Leafy greens are not everyone’s favorite. Take spinach for example. Lots of kids and even some adults turn up their noses, as soon as they see it on their plate. It’s best to trust in spinach, however. Not only is it a superfood, as Popeye cartoons have clearly demonstrated, but it can be a superhero, when imbued with sensors to detect explosives.

MIT engineers recently accomplished this, allowing a spinach plant to send an email to a smartphone when it encountered nitroaromatics—chemical compounds found in many types of explosives. The plants roots picked up this compound, which was sent to the leaves, where nanotube sensors triggered a signal.

Two sets of nanocarbon tubes were used. MIT scientists employed a technique known as vascular infusion to place them into the underbelly of the plant’s leaves, within a layer known as the mesophyll—where photosynthesis takes place. One set of nanotubes sent out a constant fluorescent signal. This gave the computer monitoring it a baseline. The other sent a signal when it encountered the target molecule. This makes it easier for the computer to differentiate between the plants normal state and chemical detection.

After encountering the explosive compound at its roots, it took approximately 10 minutes to reach the leaves. Once detection took place, nanotubes send out a wireless fluorescent signal, picked up by an infrared camera. That camera relayed the message to an attached computer, about the size of a smartphone that sent an email alert. The monitoring system works for up to a meter away. Now researchers are working out increasing its range

Plants could be used as sensors to monitor for pollution, a sudden ecological disaster, or drought.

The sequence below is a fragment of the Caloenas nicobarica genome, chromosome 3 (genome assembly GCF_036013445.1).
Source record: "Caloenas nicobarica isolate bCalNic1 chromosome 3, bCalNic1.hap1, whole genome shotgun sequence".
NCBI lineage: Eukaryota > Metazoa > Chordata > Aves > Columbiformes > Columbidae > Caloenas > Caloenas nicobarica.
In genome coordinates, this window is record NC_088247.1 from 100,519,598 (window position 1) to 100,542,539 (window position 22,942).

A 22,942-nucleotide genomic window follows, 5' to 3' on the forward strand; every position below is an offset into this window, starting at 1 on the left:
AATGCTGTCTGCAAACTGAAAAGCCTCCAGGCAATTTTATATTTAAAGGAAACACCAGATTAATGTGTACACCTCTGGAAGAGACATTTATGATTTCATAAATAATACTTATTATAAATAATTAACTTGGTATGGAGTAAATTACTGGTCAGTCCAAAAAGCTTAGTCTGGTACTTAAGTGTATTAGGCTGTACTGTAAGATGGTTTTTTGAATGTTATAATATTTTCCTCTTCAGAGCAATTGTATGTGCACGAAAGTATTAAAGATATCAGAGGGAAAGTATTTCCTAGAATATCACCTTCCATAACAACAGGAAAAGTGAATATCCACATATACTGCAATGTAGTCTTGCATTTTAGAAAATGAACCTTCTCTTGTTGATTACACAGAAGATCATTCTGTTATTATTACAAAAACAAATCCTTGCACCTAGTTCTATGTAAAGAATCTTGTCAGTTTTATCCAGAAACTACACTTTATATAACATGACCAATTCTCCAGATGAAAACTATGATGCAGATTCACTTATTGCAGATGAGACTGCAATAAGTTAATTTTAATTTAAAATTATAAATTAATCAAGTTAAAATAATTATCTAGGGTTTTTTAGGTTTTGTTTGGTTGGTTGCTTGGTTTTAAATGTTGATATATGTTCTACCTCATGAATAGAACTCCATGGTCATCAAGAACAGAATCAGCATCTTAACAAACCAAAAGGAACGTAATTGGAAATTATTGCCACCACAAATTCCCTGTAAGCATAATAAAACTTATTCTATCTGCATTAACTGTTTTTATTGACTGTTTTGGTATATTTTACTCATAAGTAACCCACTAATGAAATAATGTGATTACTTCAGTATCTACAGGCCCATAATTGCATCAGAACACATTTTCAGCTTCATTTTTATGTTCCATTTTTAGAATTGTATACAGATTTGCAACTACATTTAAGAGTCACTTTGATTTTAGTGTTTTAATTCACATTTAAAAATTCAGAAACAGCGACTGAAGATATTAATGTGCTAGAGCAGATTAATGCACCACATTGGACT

Michael Strano led the research team who birthed the world’s first cybernetic spinach plant. He is a professor of Chemical Engineering at MIT. “This is a novel demonstration of how we have overcome the plant-human communication barrier,” Strano said. Graduate student Min Hao Wong was the lead author. He said in a press release, "These sensors give real-time information from the plant. It is almost like having the plant talk to us about the environment they are in.” Researchers say that any kind of living plant could be used to detect any chemical. This was a proof-of-concept study. Now, Wong has launched a startup called Plantea, to further develop the technique.  

Strano first attempted such an experiment two years ago. At that time, he and his team imbued plants with nanobionics in order to improve photosynthesis. In other previous studies, Strano worked on nanotube sensors which could pick up TNT, sarin nerve gas, and even hydrogen peroxide—a pollutant. “Plants are very good analytical chemists,” he said.

Nanobionics researcher Raffaele Di Giacomo of ETH Zurich, who was not a part of this study, told Live Science that someday the method could be used for urban farming. Wong said, “In the case of precision agriculture, having such information can directly affect yield and margins.” On another front, Di Giancomo speculated that house plants could be used to detect oxygen levels, temperature, humidity, and pollutants inside the home, all in real time, and send that information directly to your smartphone. According to Prof. Strano, "The plants could be used for defense applications, but also to monitor public spaces for terrorism-related activities, since we show both water and airborne detection.”

In terms of research, botanists could get an inside look at the biological processes of plants. In medicine, hard to acquire compounds such as a derivative from the Madagascar periwinkle—used to make a cancer drug, could be produced in far larger quantities. So to those who grimace at the sight of spinach, if it isn’t safeguarding your health from eating it, at least take comfort in the fact that it may soon be protecting you and contributing to the human endeavor in other, more unconventional ways.

To see this experiment for yourself, click here: